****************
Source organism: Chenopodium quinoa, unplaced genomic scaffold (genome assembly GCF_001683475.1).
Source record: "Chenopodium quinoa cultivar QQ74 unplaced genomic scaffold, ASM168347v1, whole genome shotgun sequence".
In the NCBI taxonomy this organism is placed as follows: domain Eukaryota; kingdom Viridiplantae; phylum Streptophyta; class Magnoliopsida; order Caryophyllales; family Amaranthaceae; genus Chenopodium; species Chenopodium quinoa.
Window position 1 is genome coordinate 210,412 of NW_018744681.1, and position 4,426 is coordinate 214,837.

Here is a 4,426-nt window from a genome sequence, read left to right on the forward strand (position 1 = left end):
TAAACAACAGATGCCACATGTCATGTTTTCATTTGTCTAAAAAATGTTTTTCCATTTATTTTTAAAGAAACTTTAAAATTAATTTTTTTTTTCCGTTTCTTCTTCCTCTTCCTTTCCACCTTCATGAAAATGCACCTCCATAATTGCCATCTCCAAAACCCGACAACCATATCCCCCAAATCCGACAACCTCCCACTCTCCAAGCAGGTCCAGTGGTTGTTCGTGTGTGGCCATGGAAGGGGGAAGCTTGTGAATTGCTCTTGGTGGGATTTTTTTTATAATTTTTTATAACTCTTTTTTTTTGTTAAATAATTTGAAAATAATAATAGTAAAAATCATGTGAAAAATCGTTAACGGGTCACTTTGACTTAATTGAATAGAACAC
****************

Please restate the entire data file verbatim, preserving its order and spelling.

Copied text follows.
Source organism: Chenopodium quinoa, unplaced genomic scaffold (genome assembly GCF_001683475.1).
Source record: "Chenopodium quinoa cultivar QQ74 unplaced genomic scaffold, ASM168347v1, whole genome shotgun sequence".
In the NCBI taxonomy this organism is placed as follows: domain Eukaryota; kingdom Viridiplantae; phylum Streptophyta; class Magnoliopsida; order Caryophyllales; family Amaranthaceae; genus Chenopodium; species Chenopodium quinoa.
Window position 1 is genome coordinate 210,412 of NW_018744681.1, and position 4,426 is coordinate 214,837.

Here is a 4,426-nt window from a genome sequence, read left to right on the forward strand (position 1 = left end):
TAAACAACAGATGCCACATGTCATGTTTTCATTTGTCTAAAAAATGTTTTTCCATTTATTTTTAAAGAAACTTTAAAATTAATTTTTTTTTTCCGTTTCTTCTTCCTCTTCCTTTCCACCTTCATGAAAATGCACCTCCATAATTGCCATCTCCAAAACCCGACAACCATATCCCCCAAATCCGACAACCTCCCACTCTCCAAGCAGGTCCAGTGGTTGTTCGTGTGTGGCCATGGAAGGGGGAAGCTTGTGAATTGCTCTTGGTGGGATTTTTTTTATAATTTTTTATAACTCTTTTTTTTTGTTAAATAATTTGAAAATAATAATAGTAAAAATCATGTGAAAAATCGTTAACGGGTCACTTTGACTTAATTGAATAGAACAC